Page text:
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Cahalen Morrison & Eli West- Our Lady of the Tall Trees

Donald Teplyske  |  February 17, 2013

Cahalen Morrison & Eli West "Our Lady of the Tall Trees" www.CahalenandEli.com

More bluegrass-inspired in approach than Darrell Scott & Tim O'Brien's forays into the duet format but reminiscent of their style, west coast musicians Cahalen Morrison and Eli West released one of the great unheralded acousticblue albums of last year.

Recorded in Colorado, this acoustic album is sure to impress as any number of elements will appeal to those who express affection for modern string music. If you've heard of and appreciated Slowdrag- Craig MCKerron, Koralee Tonack, and Paul Bergman's early Aughts foray into bluegrass-inspired acoustic music- "Our Lady of the Tall Trees" is an album you will want to seek.

Eight originals comprise the bulk of the material, and each leaves behind something of significance. The esoteric title track could be about any number of subjects- from mother to mother nature- but the instrumental interplay between clawhammer-styled banjo and mandolin and (maybe) some resophonic is simply stunning.

Recently, I've been enjoying contemporary interpretations of Child Ballads, that collection of American derivations of Scot-English songs 'caught' by Francis James Child in the late 1800s. The writing of Cahalen Morrison certainly complements this current foray as his lyrics- and their accompanying melodies- could certainly hail from a continent several centuries away.

A Lady Does Not Often Falter, as example, begins with an image as old as story:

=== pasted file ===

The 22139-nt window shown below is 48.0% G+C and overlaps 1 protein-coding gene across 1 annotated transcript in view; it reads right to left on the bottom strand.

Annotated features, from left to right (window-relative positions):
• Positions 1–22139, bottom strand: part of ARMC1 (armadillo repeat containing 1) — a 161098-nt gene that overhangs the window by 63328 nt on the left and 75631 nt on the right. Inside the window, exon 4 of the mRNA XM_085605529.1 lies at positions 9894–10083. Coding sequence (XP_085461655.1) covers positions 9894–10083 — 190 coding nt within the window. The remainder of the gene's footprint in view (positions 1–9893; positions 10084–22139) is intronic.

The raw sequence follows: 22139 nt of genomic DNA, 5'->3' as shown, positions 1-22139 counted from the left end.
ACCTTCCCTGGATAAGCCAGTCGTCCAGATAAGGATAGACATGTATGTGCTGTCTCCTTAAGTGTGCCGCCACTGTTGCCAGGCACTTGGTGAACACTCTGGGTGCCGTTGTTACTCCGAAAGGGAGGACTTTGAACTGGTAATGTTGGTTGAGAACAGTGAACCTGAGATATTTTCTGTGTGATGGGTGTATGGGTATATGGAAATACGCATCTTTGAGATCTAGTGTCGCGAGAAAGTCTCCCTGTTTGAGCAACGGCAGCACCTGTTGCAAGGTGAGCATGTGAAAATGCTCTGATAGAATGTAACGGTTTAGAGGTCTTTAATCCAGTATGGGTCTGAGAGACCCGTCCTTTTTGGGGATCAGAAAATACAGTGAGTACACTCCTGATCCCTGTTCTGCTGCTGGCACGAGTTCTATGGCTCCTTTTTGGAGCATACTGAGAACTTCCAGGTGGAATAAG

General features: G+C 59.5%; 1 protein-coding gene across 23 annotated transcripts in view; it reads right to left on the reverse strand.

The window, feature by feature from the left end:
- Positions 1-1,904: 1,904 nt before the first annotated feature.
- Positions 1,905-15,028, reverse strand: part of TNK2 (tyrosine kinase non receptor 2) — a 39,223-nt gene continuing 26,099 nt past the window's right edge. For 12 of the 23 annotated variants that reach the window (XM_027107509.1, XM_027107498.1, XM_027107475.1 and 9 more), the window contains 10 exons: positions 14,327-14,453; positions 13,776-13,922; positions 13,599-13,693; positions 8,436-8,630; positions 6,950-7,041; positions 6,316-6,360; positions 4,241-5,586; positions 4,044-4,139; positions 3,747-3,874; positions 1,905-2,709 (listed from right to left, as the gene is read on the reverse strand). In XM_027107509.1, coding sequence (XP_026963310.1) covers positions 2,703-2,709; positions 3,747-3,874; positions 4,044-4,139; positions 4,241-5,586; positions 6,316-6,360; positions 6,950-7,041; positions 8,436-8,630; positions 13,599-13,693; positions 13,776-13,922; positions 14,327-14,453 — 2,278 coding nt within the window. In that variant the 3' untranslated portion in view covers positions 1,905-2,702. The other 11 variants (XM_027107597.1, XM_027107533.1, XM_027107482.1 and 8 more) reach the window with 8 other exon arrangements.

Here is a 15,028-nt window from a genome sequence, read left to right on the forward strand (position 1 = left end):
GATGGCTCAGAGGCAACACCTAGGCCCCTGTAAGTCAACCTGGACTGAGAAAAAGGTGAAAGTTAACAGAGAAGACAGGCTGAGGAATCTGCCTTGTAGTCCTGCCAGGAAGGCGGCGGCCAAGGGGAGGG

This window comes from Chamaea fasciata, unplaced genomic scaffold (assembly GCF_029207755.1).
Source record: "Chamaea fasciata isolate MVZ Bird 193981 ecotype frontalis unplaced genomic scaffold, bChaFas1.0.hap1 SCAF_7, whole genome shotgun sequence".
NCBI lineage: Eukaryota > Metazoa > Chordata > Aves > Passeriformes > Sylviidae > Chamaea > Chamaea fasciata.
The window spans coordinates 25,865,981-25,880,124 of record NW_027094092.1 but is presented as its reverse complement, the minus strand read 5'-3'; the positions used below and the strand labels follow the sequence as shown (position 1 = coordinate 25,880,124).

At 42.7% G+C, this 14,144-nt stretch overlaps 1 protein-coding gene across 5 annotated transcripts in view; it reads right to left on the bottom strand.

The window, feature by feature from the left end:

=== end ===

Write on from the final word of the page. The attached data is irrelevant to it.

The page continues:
"A lady runs across the Old Mill Moor, a dreadful song was singing By the darkness of that now new moon, to her lover's guise was tightly clinging..."

One can hear Jean Ritchie as the song further unfolds:

"There runs she now by the 'Sconset rose, there runs she now a'bleeding And a trail is kept by the way she moves, to her lover's touch is dire needing..."

The structure, the meter, the images...all scream traditional, the ancient. Yet, it is new, fresh, and incredible in its creation and execution.

Covers of Townes Van Zandt (Loretta) and Norman Blake (Church Street Blues) provide familiarity within a collection of continuing wonder and discovery. The duo chose to close the album with a mindful tribute to Illinois fiddler Garry Harrison; his Red Prairie Dawn bring the album to a muted, but still spritely, conclusion.

From its Mike Costello woodcut cover art, nothing within this set is simple, and yet everything is true and natural.

A taste of bluegrass, a dollop of old-time, a sprinkling of modern stringband adventurousness, and a healthy measure of fresh approaches to timeless songs, and you have the recipe that makes Cahalen Morrison and Eli West prominent within the hundreds of duets and groups making modern folk-based music.

The album times out at 45-minutes, but each time it concludes I find myself hitting repeat and settle back for another listen. There is genuine magic within "Our Lady of the Tall Trees."

:: Posted at 10:51 AM by Donald Teplyske ::
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